Deciphering the presence and activity of fungal communities in marine sediments using a model estuarine system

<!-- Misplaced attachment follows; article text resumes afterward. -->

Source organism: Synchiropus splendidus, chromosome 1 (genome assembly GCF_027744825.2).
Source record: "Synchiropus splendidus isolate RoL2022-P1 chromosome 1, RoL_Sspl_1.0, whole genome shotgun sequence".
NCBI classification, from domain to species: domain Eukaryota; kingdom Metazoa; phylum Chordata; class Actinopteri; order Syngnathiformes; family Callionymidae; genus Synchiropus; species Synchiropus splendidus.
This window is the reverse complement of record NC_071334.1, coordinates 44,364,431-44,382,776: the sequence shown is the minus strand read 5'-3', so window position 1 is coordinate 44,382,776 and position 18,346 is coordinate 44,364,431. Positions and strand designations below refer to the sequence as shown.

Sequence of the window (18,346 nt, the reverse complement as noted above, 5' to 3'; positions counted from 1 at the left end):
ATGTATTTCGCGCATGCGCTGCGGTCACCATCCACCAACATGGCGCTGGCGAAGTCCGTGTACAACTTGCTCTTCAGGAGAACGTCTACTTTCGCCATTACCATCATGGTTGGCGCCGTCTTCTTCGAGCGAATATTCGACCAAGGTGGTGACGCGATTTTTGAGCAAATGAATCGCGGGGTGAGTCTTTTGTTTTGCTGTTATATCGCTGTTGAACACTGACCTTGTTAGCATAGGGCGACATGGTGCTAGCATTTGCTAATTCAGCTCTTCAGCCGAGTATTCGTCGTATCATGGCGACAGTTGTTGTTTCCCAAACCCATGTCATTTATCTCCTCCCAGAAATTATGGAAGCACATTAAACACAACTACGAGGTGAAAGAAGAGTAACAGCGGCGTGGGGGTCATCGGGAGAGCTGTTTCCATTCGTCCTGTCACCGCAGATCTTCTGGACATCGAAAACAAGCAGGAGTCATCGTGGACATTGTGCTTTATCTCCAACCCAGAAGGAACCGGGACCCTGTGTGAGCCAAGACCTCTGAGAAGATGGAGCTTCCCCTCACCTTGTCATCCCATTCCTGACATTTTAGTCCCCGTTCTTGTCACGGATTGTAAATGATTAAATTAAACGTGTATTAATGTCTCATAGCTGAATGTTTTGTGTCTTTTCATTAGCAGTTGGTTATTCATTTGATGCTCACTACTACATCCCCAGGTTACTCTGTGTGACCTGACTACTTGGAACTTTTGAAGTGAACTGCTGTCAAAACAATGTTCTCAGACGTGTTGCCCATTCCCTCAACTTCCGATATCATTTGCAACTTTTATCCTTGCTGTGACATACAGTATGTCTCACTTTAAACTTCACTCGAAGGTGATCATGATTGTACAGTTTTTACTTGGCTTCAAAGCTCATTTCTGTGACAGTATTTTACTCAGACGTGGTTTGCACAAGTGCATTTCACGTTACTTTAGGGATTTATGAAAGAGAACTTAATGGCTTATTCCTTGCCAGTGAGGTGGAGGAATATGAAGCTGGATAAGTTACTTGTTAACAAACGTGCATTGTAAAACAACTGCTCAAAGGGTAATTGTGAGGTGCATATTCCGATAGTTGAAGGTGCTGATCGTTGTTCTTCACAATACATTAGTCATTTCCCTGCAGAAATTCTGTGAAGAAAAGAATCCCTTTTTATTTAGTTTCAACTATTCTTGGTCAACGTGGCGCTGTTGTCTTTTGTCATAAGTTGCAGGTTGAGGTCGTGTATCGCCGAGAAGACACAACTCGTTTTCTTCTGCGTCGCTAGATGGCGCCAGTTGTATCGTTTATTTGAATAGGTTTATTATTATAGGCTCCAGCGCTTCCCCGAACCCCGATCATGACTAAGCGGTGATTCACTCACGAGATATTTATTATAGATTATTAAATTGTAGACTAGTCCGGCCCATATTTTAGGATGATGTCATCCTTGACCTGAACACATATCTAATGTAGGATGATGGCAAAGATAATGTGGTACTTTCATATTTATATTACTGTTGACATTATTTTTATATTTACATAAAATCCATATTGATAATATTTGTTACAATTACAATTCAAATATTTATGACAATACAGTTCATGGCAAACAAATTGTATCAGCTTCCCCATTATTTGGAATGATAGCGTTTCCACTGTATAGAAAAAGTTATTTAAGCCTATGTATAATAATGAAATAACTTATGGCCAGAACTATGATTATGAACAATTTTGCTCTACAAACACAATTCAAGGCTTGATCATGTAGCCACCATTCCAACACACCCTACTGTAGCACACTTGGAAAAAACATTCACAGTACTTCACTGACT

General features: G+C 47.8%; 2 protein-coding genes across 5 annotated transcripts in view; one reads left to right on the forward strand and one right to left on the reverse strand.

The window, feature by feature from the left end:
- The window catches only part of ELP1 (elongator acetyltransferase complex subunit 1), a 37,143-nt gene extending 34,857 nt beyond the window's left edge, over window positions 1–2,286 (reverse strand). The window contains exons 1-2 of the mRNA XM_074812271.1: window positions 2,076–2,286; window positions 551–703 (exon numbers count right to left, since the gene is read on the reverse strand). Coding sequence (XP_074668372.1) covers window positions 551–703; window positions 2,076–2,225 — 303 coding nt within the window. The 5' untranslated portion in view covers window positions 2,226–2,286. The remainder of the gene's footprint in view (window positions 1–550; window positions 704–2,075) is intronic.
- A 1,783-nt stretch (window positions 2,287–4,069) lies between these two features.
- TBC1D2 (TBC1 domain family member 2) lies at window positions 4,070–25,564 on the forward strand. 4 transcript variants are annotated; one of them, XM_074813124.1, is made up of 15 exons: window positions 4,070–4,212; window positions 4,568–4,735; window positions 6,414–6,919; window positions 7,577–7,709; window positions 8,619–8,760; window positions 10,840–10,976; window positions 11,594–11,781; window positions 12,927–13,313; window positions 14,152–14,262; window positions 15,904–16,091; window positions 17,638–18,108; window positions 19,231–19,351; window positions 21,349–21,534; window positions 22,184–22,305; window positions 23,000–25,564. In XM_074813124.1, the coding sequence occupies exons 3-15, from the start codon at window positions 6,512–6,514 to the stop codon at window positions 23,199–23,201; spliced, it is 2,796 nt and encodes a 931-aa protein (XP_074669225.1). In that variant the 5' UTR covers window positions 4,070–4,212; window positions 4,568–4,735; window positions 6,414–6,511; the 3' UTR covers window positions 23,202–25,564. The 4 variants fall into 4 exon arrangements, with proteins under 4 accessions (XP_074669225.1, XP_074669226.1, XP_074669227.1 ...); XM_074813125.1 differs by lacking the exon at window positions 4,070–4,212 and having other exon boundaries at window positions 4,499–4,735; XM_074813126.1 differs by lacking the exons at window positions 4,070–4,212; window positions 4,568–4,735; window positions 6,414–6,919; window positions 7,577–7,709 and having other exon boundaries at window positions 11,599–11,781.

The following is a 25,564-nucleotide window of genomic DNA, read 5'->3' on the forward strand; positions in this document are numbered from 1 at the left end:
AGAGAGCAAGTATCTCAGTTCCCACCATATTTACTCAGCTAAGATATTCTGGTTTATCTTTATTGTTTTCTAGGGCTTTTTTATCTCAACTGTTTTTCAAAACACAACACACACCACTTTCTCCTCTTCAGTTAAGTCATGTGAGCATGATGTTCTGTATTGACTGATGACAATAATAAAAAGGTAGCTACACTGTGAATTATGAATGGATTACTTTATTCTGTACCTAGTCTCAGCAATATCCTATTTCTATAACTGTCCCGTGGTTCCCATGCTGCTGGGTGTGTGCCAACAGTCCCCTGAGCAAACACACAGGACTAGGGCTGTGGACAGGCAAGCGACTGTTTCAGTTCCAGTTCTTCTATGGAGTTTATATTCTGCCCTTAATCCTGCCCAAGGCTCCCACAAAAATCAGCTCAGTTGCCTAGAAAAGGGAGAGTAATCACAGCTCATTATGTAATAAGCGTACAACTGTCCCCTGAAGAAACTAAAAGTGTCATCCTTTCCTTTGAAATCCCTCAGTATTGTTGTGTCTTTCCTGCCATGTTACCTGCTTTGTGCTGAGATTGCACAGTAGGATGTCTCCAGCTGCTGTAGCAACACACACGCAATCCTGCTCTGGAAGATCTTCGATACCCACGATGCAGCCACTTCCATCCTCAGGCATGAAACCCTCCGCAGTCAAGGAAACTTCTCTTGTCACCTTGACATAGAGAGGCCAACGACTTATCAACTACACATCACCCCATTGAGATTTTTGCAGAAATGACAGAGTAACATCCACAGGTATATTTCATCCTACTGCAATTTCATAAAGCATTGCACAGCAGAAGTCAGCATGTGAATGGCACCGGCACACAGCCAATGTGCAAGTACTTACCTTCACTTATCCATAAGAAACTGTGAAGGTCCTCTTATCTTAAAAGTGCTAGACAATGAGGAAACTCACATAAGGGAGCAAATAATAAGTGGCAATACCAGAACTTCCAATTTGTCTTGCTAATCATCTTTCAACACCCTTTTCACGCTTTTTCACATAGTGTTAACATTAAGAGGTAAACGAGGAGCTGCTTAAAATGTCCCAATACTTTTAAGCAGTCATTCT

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Fungi are known to play key roles in ecologically important biogeochemical cycles and food webs. Most knowledge of environmental groups of fungi comes from terrestrial environments, and little is known about the potential for terrestrial fungi to colonize marine environments. We investigated the Delaware River estuary and bay as a model estuarine system to study the fungal community changes occurring along a transect from terrestrially influenced waters and sediments to a higher salinity, truly marine system. DNA-based clone libraries and a culture collection built using subseafloor sediment samples revealed that Ascomycota dominated the detected diversity ahead of Basidiomycota and Chytridiomycota. A clear transition in fungal communities from terrestrially influenced and low salinity environments to marine environments was visualized. A complementary RNA-based analysis coupled with fluorescence in situ hybridization of sediments indicated that only few fungi were metabolically active in marine sediments. Cultivation of pelagic and sedimentary fungi allowed clear identification and physiology testing of fungal communities of the Delaware Bay. Most isolates were affiliated to Ascomycota and Basidiomycota, and their growth was analyzed under different concentrations of salinity to test for habitat preference and degree of adaptability. Interestingly, most of the fungi isolated were halotolerant. The present study informs us on the source and fate of fungi that may be buried in the deep marine subsurface and is informative for future investigations of this environment.